Series 3 - National Commodities Futures

Hedging - The Basis

The Basis
The basis tends to be more stable than either the cash or futures price. It also tends to differ from one exchange to another. Among conditions factoring into the basis are:
  • Current supply and demand locally,
  • Market expectations of changes in supply and demand,
  • Availability of substitutes,
  • Interest,
  • Handling costs (that is, middlemen's profit margins),
  • Storage availability and its associated costs, and
  • Transportation bottlenecks or disruptions.
The basis varies seasonally, but these swing fairly predictable year-over-year patterns.

Determining the basis
The basis is determined by subtracting the futures price from cash price, but that raises the question, "Which futures price?" The general rule is to not use a contract's price during its delivery month. In a perfect market, as we described, the basis would always be at or approaching zero, if the basis were figured that way. A calculation that compares prices for September cash corn with September futures corn in September won't really measure anything except distortions from logistical hiccups. The transaction would be for naught. Instead, the basis would be calculated in September by subtracting the December futures price (there is no market for October or November corn) from the September cash price.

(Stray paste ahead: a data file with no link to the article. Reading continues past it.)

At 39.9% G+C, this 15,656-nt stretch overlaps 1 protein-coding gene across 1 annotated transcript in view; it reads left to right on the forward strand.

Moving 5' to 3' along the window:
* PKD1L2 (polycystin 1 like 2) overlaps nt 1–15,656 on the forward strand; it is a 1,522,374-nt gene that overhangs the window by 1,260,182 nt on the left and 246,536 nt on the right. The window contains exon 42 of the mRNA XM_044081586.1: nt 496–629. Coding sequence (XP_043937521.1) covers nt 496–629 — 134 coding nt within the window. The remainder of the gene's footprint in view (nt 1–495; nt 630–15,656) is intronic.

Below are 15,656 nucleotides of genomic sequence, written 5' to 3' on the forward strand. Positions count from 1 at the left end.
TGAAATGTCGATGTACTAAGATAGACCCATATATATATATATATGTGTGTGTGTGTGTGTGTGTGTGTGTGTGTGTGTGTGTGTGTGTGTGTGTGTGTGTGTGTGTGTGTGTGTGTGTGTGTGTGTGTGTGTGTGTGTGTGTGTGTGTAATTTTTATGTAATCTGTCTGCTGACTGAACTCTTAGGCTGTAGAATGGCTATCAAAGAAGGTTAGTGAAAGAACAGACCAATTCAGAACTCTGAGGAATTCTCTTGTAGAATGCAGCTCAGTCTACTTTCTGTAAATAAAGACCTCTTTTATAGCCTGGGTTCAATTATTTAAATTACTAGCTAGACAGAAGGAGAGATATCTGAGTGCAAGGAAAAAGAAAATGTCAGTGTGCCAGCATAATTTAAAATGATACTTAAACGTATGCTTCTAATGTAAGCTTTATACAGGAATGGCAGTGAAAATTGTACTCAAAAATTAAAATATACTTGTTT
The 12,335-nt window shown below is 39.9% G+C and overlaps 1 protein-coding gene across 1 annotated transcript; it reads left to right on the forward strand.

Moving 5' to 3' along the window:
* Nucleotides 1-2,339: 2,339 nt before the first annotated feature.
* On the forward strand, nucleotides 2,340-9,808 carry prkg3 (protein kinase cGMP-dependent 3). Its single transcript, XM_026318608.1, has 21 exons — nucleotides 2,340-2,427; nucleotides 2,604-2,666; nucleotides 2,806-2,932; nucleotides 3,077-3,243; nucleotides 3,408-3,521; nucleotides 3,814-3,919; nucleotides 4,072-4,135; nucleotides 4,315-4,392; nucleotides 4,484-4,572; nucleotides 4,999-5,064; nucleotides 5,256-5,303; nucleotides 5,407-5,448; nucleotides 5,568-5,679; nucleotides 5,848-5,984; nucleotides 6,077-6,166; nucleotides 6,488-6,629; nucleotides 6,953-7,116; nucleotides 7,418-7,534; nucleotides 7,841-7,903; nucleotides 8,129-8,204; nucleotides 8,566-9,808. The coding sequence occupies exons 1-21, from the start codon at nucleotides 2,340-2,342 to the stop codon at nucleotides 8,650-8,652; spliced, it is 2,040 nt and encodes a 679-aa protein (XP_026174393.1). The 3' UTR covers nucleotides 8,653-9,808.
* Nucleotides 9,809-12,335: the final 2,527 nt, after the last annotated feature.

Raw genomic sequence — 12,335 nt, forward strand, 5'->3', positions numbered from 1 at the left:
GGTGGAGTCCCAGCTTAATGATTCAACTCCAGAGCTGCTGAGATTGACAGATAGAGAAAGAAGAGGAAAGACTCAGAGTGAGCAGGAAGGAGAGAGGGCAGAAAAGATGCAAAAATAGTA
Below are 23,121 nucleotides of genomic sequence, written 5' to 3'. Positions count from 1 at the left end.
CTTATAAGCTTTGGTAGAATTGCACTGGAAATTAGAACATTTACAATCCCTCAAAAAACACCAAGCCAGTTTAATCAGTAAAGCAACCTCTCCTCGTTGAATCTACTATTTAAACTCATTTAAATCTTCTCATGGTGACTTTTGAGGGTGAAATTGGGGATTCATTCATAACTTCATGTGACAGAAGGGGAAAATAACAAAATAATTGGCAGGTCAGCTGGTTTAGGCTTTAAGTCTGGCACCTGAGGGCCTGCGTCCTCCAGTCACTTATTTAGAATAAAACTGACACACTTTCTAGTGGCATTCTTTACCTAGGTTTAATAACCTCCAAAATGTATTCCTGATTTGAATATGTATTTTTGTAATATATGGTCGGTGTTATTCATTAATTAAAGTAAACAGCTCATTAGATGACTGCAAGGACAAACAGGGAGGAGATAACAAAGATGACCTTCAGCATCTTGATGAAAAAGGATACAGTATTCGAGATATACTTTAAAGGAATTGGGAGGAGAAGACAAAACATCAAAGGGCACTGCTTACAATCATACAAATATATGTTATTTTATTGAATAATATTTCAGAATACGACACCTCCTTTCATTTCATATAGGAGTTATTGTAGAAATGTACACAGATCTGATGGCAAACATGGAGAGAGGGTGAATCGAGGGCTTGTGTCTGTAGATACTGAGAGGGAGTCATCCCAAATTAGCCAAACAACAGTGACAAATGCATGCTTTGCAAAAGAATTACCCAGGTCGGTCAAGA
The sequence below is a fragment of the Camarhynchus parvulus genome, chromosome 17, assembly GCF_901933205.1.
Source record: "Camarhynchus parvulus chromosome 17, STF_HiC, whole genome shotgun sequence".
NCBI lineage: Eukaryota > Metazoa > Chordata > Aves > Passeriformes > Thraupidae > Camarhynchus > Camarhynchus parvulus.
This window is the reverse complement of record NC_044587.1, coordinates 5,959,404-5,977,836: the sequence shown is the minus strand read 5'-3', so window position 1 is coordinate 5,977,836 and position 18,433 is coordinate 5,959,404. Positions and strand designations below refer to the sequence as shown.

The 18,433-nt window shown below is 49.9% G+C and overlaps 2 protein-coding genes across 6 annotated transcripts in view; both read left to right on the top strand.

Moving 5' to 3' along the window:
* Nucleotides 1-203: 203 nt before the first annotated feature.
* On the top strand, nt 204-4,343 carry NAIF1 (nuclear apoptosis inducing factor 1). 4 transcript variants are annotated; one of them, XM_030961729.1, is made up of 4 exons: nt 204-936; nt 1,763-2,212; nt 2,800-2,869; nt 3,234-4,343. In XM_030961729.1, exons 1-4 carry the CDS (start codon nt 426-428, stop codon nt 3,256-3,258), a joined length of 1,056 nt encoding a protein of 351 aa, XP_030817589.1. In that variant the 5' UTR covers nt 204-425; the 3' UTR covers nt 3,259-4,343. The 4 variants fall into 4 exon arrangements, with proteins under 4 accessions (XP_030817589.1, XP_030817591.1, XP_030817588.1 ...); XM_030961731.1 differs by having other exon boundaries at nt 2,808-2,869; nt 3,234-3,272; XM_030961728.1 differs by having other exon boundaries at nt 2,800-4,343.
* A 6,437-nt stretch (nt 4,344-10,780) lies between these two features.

The basis tends to be negative for most agricultural commodities, or "under" the futures price, due to the cost of carry. Conversely, a positive basis is said to be "over" the future price. If the basis is more negative or less positive than usual, it is considered "weaker" than the historical norm. If it is less negative or more positive, then, it is said to be "stronger."

Say that September cash corn is trading at 228 cents/bushel and December futures corn is trading at 248 cents/bushel. In market parlance: "The basis is 20 under December."

The basis indicates current local demand. A strong basis means the market wants the grain sooner rather than later. A weak basis suggests that the market doesn't want grain now, although demand may grow over a matter of months.

Strong basis trends toward a less negative and more positive number. Cash prices increase relative to futures prices. This works to the seller's benefit. He or she would sell at the cash price, benefitting from the aforementioned increased local demand.

Weak basis trends toward a less positive and more negative number. Cash prices decrease relative to futures prices. This works to the buyer's benefit. He or she would enter into a futures contract, benefitting from anticipated future demand.

LOOK OUT!
The basis is a localized phenomenon. It could be under and weakening in a Midwestern farm community, but over and strengthening in Chicago or New York.

All this helps the producers of the commodities – those likely to be short-the-basis, to decide how to sell. As the basis strengthens, the producer's incentive is to sell for cash. As the basis weakens, the producer's incentive is to enter into a futures contract.




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